News in Brief 18 August 2016 (PM)

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Cholera vaccination campaign in Arcahaie, Haiti (April 2016). Photo: Logan Abassi UN/MINUSTAH

UN and Haiti "heavily engaged" in eradicating cholera

The UN and the Government of Haiti have been "heavily engaged" in cholera eradication since the 2010 outbreak, the international organization said on Thursday.

Cholera deaths, which over the past six years totalled about 9,000, have dramatically decreased to 168 fatalities in 2016.

The focus has been on emergency response to save lives, vaccinating the population and implementing preventative measures.

Here's Farhan Haq, the UN deputy spokesperson.

"In partnership with the Haitian government, the UN has been heavily engaged in the cholera eradication since the 2010 outbreak.  But over the past year, the UN has become convinced that it needs to do much more regarding its own involvement in the initial outbreak and the suffering of those affected by cholera. A series of options has been under consideration. The draft report and its recommendations that we have received from a human rights rapporteur will be a valuable contribution as we work towards a significantly new set of UN actions."

The new response will be presented to the public within two months once it has been fully elaborated and agreed with the Haitian authorities and discussed with Member States, Mr Haq said.

 "Permanent, sustainable" solution key for refugees on Manus Island

A "permanent and sustainable" solution is essential for refugees held on Manus Island in Papua New Guinea, the UN Children's Fund (UNICEF) has said.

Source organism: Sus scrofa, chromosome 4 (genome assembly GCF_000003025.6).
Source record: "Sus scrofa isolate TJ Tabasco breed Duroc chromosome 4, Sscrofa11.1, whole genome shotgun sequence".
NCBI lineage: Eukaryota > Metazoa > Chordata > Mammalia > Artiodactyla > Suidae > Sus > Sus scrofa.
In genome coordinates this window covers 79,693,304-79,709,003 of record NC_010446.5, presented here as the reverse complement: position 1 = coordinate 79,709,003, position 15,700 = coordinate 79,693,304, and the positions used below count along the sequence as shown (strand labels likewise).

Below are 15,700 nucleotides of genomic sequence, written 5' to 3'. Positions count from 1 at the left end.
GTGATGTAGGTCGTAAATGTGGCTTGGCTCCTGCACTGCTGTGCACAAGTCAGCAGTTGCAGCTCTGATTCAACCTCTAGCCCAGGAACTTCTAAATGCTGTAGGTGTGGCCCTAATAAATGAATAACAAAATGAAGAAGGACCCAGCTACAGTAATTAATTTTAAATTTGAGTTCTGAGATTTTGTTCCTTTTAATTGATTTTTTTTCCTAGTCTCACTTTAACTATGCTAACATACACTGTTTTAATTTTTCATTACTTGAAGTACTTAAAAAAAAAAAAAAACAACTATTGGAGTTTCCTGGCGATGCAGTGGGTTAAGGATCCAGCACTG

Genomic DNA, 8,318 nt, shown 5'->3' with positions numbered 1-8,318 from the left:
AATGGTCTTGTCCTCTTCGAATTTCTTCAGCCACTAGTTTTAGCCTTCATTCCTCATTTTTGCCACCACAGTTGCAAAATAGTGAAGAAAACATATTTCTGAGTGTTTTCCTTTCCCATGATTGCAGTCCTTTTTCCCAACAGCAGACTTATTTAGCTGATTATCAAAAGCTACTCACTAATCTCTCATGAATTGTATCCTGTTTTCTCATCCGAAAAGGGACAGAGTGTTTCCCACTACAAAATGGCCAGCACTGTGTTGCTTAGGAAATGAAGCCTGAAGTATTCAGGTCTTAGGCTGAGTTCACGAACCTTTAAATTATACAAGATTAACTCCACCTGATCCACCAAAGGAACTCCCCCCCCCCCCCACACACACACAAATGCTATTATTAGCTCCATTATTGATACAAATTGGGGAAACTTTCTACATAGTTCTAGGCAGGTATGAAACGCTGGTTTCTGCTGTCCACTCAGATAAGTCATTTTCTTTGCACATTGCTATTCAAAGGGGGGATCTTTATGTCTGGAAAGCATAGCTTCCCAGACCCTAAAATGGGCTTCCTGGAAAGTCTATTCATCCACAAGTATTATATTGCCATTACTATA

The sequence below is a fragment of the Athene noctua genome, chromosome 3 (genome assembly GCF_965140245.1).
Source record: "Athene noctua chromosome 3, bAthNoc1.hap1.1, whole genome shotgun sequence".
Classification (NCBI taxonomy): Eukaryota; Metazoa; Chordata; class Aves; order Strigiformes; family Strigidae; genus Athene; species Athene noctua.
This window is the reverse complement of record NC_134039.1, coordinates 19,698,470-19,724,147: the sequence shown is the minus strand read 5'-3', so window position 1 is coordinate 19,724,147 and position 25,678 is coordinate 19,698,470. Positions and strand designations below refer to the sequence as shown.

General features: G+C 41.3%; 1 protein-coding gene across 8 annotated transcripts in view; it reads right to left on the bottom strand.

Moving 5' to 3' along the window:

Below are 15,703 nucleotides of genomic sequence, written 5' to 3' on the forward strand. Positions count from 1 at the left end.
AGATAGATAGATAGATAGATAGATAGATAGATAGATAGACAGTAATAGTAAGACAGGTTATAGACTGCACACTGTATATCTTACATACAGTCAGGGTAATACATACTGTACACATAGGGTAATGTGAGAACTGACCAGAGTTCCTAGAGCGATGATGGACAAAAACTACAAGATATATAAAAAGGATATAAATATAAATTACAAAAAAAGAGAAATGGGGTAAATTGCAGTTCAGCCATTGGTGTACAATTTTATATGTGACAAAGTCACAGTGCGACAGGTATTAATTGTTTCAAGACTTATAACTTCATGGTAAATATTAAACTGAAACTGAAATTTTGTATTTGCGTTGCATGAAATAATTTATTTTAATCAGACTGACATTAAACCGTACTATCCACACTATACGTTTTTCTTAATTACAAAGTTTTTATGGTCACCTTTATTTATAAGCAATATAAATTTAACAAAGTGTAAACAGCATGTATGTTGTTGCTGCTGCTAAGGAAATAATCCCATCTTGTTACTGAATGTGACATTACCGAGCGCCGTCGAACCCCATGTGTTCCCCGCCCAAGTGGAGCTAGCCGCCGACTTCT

The appeal was made in the wake of news that an agreement was made to close the island's detention centre

According to media reports, refugees and migrants attempting to reach Australia by sea are sent to offshore processing centres where they are held indefinitely.

An estimated 850 men are living in the centre, some of whom arrived on the island as children.

Nicole Breeze, Director of Policy and Advocacy for UNICEF Australia, said the country's offshore processing regime has created conditions in which already vulnerable people have been at risk of greater harm.

Distressing reports of severe violence and self-harm have been frequent, she said.

Australia's Immigration Minister is being asked to seriously consider resettlement options in third countries that are equipped to respond to the needs of refugees and their families.

UN report details "terrible atrocities" ISIL committed against Yezidis

A new UN report detailing the "terrible atrocities" committed by the terrorist group ISIL against Iraq's ethnic and religious minorities has been released.

The report was compiled by the UN Assistance Mission for Iraq (UNAMI) and the UN office for human rights, OHCHR.

It contains accounts of those who were among the more than 300,000 mostly Yezidis who fled Sinjar District in 2014.

Thousands of men, women and children have been killed or are missing, or remain in captivity where they are subjected to unspeakable sexual and physical abuse, said the UN special envoy to the country, Ján Kubiš.

The report contains many accounts of men being separated from women, and of the mass killings of the captured men. In one instance, up to 600 men were reportedly killed in Tel Afar District.

Around 3,500 women, girls and some men, predominantly from the Yezidi community, but also a number of other ethnic and religious communities, remain in ISIL captivity.

An estimated 360,000 Yezidi remain displaced, with a serious lack of badly needed psychological care.

"Faced with such evidence, it is of paramount importance that the perpetrators of these heinous acts are fully and properly held to account," Mr Kubiš said.

Jocelyne Sambira, United Nations.

Duration: 3’21″

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